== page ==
Some readers of this blog -- you know who you are -- have requested more coverage of the food I'm enjoying here, with a specific request for close-up photos of some of the dishes. Yesterday's activities made it easy for me to comply, because I enjoyed a sumptuous lunch at the hotel in Zhuhai owned by Ling's old classmate, Mr. Jeung.
The room we dined in was particularly nice, but I only had tie to squeeze off a quick shot of it because we started in on the banquet almost immediately.
Among the diners -- there were ten of us -- were C***o's husband R****i, Mr. Jeung, and Mr. Wong, president of the college. . .
. . .as well as Mrs. Jeung and their daughter Kara, who's majoring in business at a university in Macau.
The order of the courses in a banquet often appears to have little rhyme or reason. For instance, the richest course, this duck liver, was one of the first two dishes served, coming out nearly simultaneously...
. . .with this chicken, which looks relatively simple compared to what was to come but was amazingly favorful.
Two fried dishes followed: This perefctly done fried fish, crunchy with a bit of heat from the peppers on the outside, moist and tender on the inside. . .
. . . .and this rather bland but pleasing fried tofu.
Here's the obligatory but always welcome whole steamed fish.
Instead of the unadorned shrimps that I've been sevred nearly everywhere else, these were stir-fried with an unidentifiable ingredient; it looked sort of like seaweed, but you don't eat it -- it's just for flavor.
Some sort of greens (it wouldn't be a banquet here without at least a few dishes I couldn't identify).
Delicious mussels, stir-fried with peppers and other spices; much like the dish I had at the seaside restaurant a few days earlier, but even tastier.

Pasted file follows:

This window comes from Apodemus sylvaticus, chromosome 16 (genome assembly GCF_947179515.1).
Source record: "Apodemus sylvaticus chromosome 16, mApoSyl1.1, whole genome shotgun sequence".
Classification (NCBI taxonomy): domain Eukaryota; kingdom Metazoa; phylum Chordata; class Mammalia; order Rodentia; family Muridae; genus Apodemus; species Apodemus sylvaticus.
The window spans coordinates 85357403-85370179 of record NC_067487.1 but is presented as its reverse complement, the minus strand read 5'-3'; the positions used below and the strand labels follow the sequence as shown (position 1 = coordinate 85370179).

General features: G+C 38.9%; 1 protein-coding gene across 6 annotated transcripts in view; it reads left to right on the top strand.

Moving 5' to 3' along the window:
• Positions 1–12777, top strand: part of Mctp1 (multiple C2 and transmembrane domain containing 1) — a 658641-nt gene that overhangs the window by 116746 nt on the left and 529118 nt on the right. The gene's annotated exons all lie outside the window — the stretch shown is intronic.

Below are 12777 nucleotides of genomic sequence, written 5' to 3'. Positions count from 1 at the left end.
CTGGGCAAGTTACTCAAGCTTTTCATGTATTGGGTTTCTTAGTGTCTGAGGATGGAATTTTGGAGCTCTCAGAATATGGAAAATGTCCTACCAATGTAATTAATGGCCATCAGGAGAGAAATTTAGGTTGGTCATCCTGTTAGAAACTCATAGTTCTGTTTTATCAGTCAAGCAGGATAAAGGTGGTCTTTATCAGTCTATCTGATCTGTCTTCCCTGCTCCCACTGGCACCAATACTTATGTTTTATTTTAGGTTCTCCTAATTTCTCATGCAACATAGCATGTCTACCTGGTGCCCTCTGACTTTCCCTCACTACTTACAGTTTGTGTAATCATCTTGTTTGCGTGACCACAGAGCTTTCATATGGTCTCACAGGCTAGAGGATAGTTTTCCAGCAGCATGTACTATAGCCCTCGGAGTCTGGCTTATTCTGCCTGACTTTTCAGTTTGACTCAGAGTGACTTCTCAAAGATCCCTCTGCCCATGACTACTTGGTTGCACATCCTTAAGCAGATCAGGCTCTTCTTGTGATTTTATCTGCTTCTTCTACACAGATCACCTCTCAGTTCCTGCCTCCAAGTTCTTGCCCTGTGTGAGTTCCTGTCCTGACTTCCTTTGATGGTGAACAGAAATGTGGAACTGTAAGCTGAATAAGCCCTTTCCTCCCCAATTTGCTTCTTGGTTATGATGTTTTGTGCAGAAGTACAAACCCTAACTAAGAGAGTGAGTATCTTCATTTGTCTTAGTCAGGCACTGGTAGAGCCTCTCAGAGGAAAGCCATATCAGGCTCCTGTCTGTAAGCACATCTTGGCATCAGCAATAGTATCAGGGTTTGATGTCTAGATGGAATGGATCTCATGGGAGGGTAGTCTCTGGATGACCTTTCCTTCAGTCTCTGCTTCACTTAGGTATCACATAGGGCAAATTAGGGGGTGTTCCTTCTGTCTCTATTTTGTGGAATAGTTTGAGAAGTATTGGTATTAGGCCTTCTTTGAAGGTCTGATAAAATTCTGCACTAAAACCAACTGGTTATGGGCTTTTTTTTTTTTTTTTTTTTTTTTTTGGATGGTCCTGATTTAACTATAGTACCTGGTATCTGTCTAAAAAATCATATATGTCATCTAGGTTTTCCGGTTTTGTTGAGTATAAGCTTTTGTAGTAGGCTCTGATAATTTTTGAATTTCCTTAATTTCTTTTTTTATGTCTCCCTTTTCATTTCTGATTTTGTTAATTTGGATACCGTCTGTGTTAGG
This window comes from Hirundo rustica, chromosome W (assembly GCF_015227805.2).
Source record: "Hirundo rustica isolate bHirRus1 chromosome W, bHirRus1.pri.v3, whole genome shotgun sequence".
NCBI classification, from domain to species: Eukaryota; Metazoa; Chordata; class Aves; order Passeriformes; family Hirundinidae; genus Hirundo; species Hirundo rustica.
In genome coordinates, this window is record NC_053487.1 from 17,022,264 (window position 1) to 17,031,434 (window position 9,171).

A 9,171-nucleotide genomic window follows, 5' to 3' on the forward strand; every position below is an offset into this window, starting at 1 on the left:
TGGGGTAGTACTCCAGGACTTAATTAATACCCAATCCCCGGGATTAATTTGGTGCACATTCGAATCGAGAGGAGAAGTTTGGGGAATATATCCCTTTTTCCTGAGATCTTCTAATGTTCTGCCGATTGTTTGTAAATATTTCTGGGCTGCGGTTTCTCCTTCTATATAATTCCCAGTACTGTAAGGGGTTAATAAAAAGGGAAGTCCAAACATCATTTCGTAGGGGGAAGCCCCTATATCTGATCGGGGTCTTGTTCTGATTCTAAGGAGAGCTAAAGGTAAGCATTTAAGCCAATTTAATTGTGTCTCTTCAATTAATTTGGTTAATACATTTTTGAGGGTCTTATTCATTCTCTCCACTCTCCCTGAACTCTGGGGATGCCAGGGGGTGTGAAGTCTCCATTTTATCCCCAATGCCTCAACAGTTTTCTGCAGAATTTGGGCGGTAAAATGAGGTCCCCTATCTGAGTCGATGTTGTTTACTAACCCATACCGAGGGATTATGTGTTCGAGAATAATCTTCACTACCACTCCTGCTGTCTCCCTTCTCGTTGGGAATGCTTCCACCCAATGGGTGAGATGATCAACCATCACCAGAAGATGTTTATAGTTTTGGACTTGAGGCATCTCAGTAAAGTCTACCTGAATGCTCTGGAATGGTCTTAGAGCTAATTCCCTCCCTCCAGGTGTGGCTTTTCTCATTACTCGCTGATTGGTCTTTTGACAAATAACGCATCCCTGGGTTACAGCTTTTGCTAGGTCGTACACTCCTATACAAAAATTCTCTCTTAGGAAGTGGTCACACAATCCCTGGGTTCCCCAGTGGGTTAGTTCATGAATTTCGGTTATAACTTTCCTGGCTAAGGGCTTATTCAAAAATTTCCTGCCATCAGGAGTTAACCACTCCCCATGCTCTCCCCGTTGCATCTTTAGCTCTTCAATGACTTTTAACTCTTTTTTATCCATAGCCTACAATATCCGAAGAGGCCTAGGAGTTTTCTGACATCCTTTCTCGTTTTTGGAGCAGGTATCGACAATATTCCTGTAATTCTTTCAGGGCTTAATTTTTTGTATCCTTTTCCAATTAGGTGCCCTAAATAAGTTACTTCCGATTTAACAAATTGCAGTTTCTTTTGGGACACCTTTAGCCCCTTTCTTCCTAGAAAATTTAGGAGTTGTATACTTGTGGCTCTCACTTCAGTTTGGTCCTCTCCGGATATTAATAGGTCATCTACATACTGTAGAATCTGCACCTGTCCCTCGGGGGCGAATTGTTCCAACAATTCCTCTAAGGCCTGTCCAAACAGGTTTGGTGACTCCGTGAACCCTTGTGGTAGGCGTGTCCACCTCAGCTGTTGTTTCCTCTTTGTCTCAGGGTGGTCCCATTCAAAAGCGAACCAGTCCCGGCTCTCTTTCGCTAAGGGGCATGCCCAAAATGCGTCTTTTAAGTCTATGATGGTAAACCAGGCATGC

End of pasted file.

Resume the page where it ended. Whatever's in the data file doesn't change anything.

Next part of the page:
Ox tails, but prepared differently than I've ever had them before: Lightly battered and fried.
We were given individual cups of a mild fish soup as the meal was winding down (soup here is typically but not always served late in the meal, to aid digestion).
The small, unassuming yellow buns were one of the high points of the entire meal. A perfectly balanced study in contrasts: the soft, slightly sweet dough against the filling of mildly savory crabmeat and slightly crunchy veggies. The fact that the dough had a bit of salt and the crabmeat a little sweetness provided added nuance. They came at the end of the meal -- right before the plate of watermelon, cantelope, and grape tomatoes that's typically served as dessert -- and by that time nobody was very interested in eating any more, which meant that I had no competition in polishing off four of them myself.
If I look happy and content here at the end of the banquet, is it any wonder? The lunch was just the beginning of a jam-packed day in Zhuhai, but the rest will have to wait till the next entry. . . .